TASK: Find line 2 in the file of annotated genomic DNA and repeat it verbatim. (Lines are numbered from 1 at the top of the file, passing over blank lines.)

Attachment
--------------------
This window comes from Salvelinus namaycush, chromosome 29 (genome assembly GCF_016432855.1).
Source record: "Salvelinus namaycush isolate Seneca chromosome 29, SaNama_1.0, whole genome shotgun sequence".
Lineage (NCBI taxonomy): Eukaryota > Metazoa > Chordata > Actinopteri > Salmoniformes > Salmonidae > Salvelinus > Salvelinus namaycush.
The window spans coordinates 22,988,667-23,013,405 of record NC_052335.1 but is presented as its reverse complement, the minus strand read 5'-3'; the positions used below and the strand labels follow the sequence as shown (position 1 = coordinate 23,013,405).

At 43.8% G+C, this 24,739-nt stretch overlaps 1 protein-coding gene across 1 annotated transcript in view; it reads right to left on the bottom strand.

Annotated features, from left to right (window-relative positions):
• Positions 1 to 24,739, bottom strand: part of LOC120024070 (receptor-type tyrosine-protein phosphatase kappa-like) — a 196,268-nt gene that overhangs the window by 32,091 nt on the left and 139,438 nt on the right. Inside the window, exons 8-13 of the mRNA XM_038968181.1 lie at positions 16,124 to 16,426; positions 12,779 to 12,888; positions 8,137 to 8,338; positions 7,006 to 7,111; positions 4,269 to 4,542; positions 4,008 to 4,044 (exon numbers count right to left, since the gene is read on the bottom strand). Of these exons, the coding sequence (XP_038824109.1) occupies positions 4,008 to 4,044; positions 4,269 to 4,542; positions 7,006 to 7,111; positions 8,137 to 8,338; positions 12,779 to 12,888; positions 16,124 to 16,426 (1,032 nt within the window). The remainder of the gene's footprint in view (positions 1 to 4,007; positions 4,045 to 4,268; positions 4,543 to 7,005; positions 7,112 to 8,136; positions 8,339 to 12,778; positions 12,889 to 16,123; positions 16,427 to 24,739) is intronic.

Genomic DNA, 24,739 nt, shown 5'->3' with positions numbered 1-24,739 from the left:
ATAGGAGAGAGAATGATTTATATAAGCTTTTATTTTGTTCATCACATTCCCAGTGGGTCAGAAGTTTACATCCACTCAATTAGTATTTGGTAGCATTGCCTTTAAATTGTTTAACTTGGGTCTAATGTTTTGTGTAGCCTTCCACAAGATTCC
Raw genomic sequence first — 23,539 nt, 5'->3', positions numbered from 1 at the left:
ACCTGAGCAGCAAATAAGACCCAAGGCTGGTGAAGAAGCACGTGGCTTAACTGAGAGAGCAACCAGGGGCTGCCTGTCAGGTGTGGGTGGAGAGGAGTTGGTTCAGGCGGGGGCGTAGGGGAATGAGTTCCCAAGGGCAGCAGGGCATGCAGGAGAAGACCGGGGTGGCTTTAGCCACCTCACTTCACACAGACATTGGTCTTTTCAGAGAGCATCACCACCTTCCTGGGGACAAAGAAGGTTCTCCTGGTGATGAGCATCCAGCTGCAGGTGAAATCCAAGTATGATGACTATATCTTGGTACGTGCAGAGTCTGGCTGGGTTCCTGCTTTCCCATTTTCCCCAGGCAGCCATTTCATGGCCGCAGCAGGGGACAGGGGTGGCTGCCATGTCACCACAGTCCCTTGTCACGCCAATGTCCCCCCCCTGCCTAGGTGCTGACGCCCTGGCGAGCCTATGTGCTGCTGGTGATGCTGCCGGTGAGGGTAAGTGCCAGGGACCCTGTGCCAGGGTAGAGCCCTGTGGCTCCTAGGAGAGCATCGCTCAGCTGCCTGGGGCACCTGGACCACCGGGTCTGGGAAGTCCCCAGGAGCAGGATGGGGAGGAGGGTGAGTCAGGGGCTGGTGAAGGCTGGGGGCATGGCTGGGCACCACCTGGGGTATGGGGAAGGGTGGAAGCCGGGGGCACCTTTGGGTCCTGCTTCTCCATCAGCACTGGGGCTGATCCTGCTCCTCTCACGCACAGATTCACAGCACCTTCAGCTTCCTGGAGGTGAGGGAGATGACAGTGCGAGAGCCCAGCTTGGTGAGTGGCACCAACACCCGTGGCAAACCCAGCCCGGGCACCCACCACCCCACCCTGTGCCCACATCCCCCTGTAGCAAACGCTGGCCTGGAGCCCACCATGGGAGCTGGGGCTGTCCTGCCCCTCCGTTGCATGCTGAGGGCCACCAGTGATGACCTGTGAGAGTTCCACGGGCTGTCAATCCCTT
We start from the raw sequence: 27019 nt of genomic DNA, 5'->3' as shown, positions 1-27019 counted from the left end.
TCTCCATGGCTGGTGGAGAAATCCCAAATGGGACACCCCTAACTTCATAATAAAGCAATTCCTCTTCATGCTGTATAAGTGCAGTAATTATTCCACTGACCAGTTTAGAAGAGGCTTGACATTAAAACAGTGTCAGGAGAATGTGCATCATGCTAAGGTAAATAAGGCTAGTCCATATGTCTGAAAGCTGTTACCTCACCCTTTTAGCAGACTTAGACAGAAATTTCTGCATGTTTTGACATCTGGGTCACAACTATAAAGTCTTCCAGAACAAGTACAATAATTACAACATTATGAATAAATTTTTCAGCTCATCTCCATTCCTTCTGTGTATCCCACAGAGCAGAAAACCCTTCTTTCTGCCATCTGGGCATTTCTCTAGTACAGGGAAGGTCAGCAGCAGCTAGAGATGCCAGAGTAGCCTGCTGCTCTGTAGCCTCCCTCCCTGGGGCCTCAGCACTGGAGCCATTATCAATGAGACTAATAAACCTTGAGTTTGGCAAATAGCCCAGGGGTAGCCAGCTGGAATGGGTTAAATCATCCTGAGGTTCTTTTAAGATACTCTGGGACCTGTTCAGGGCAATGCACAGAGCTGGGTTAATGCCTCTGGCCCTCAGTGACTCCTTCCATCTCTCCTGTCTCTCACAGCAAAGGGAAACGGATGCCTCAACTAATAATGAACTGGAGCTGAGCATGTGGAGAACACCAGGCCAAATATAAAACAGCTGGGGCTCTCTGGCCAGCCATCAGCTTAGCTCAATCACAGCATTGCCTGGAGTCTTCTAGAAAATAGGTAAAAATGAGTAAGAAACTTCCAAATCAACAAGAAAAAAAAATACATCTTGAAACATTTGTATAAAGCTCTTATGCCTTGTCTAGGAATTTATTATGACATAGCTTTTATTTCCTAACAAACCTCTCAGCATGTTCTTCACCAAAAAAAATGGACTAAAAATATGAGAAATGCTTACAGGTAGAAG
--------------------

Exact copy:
Source record: "Salvelinus namaycush isolate Seneca chromosome 29, SaNama_1.0, whole genome shotgun sequence".